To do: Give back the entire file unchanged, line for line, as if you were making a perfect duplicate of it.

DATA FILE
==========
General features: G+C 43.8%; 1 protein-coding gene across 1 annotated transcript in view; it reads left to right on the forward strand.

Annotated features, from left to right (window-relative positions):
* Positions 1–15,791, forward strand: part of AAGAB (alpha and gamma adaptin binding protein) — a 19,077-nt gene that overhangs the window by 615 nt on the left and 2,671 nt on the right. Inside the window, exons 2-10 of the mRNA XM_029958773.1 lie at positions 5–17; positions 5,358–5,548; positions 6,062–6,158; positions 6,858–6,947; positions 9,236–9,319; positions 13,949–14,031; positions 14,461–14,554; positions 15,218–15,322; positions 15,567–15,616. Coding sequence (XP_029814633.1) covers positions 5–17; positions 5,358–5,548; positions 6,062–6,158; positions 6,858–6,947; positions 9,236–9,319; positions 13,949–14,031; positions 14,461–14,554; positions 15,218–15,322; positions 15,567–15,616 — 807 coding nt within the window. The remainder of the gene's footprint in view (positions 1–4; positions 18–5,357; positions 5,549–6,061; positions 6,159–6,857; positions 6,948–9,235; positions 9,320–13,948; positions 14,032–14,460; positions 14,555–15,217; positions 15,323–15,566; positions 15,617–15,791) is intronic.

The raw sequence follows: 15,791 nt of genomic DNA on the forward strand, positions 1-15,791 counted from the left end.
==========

General features: G+C 43.8%; 1 protein-coding gene across 1 annotated transcript in view; it reads left to right on the forward strand.

Annotated features, from left to right (window-relative positions):
* Positions 1–15,791, forward strand: part of AAGAB (alpha and gamma adaptin binding protein) — a 19,077-nt gene that overhangs the window by 615 nt on the left and 2,671 nt on the right. Inside the window, exons 2-10 of the mRNA XM_029958773.1 lie at positions 5–17; positions 5,358–5,548; positions 6,062–6,158; positions 6,858–6,947; positions 9,236–9,319; positions 13,949–14,031; positions 14,461–14,554; positions 15,218–15,322; positions 15,567–15,616. Coding sequence (XP_029814633.1) covers positions 5–17; positions 5,358–5,548; positions 6,062–6,158; positions 6,858–6,947; positions 9,236–9,319; positions 13,949–14,031; positions 14,461–14,554; positions 15,218–15,322; positions 15,567–15,616 — 807 coding nt within the window. The remainder of the gene's footprint in view (positions 1–4; positions 18–5,357; positions 5,549–6,061; positions 6,159–6,857; positions 6,948–9,235; positions 9,320–13,948; positions 14,032–14,460; positions 14,555–15,217; positions 15,323–15,566; positions 15,617–15,791) is intronic.

The raw sequence follows: 15,791 nt of genomic DNA on the forward strand, positions 1-15,791 counted from the left end.